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Commentary | 1 Wine Dude - Page 62

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This World is Full of Crashing (Wine) Bores

Vinted on June 18, 2008 binned in commentary


Arthur Przebinda (of redwinebuzz.com) has an opinion piece published today in the L.A. TimesBlowback section. It’s well worth a few minutes of your busy time to read.

In his well-written rebuttal of Joel Stein’s amusing but ultimately misguided take on “wine snobbery”, Arthur contends that the language of serious oenophiles is not meant to be pedantic, and is actually no different in principal than that of a dedicated sports fan (or a passionate follower of any field):

“…the knowledge informed wine enthusiasts possess is no less meaningful, less interesting nor more ‘snobbish’ or difficult than the performance statistics in the head of a sports fan or the technical information rattled off by car aficionados.”

In other words, it’s just geek talk. And geek talk does not necessarily a snob make…

By the way, I don’t use the term geek pejoratively – in fact, I prefer to use the term “wine geek” to describe my own passion for wine (as do most of my wine industry buddies).

I love the company of wine geeks, just as I love the company of people who know way, way too much about the wood combinations of MTD basses. Because talking about wine, for me, is the apex of fun.

While I would rather leap off a 4 story building with my arms and legs bound and an anvil tied to my head than discuss fantasy baseball, you might love discussing fantasy baseball with your pals. I certainly wouldn’t ridicule you for doing it – and I’d expect you to show the same respect to us wine geeks.

I think where Arthur has this right, and where Stein is way off the mark, is that wine talk itself does not equate to snobbishness. As the famous Micahel Broadbent put it in Winetasting:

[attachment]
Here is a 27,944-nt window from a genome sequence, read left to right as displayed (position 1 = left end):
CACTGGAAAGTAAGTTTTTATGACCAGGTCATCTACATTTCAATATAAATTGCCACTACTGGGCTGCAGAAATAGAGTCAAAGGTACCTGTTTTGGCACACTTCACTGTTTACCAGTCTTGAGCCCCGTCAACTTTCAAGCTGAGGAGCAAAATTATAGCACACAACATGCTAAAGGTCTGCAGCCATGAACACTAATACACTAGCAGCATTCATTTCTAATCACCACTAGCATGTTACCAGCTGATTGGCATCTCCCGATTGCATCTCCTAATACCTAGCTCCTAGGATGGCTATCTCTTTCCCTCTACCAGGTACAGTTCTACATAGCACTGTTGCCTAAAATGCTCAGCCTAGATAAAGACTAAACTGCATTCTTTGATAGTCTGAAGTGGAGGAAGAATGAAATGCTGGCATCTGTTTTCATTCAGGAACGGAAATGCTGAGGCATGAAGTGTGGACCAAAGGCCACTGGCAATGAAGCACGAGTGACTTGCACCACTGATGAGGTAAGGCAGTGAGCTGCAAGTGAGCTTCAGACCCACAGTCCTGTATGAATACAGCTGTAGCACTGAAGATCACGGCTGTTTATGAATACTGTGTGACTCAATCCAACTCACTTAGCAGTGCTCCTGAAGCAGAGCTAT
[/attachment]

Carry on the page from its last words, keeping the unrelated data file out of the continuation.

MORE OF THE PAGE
“If there is such a thing as a wine snob, he or she will have all the atributes of any other sort of snob: affectation and pretentiousness covering up the lack of everything that makes a person worthy of serious attention.”

Kind of like when Stein starts off an article with “When wine drinkers tell me they taste notes of cherries, tobacco and rose petals, usually all I can detect is a whole lot of jackass.”

Far worse than a snob in any case is a bore. The seriously smart Mr. Broadbent was onto this in a big way – also from Winetasting:

“A great expert can be a bore, particularly if speaking out of context, being repetitive, pedantic, opinionated… or merely intoing in a tedious, grinding, long-winded way. The wine bore is the person who speaks about wine when no one is inclined to listen, or to the exclusion of all else.”

Sounds right on the money to me, as it can easily be applied to any field of geek interest. Like wine, or fantasy baseball.

As Brit-pop music icon Morrissey sang, This World is Full of Crashing Bores. Wine bores. Fantasy Baseball bores.

And L.A. Times reporting bores.

Cheers!

(images: ewinetasting.com, viva-hater @ flickr.com, informationleafblower.com)

¿Cuál es la gran cosa con España? (Iberian Wines and You)

Vinted on May 28, 2008 binned in commentary

What’s up with Spain, anyway?

And for that matter, Portugal?

I mean… que pasa, dude??!?

Few wine regions are currently as exciting and vibrant as Spain and Portugal. Not too long ago, they were producing wines of specious quality, suffering from a similar Old World wine funk that once engulfed the (now impressive) wine regions like Chianti of Italy.

But now? Now the Iberian peninsula is kicking out quality wines all over the price-point spectrum. I’ve had killer Vinho Verde and Cava that have made me do a triple-head-take cartoon-style to verify that they really were that cheap. And don’t get me started on the screamin’ Priorats, aged Madeiras, and vintage Ports that I’ve tasted. Yowza!

Case in point – just so you don’t have to take only the Dude’s word for it:

“Spain continues to overperform… the number of truly fine Spanish wines continues to increase, with at least as much excitement at the lower end of the quality scale as at the higher end… Portuguese winemakers have now woken up to the tremendous potential that their country offers, making it a hotbed of innovation.” – Tom Stevenson, The Sotheby’s Wine Encyclopedia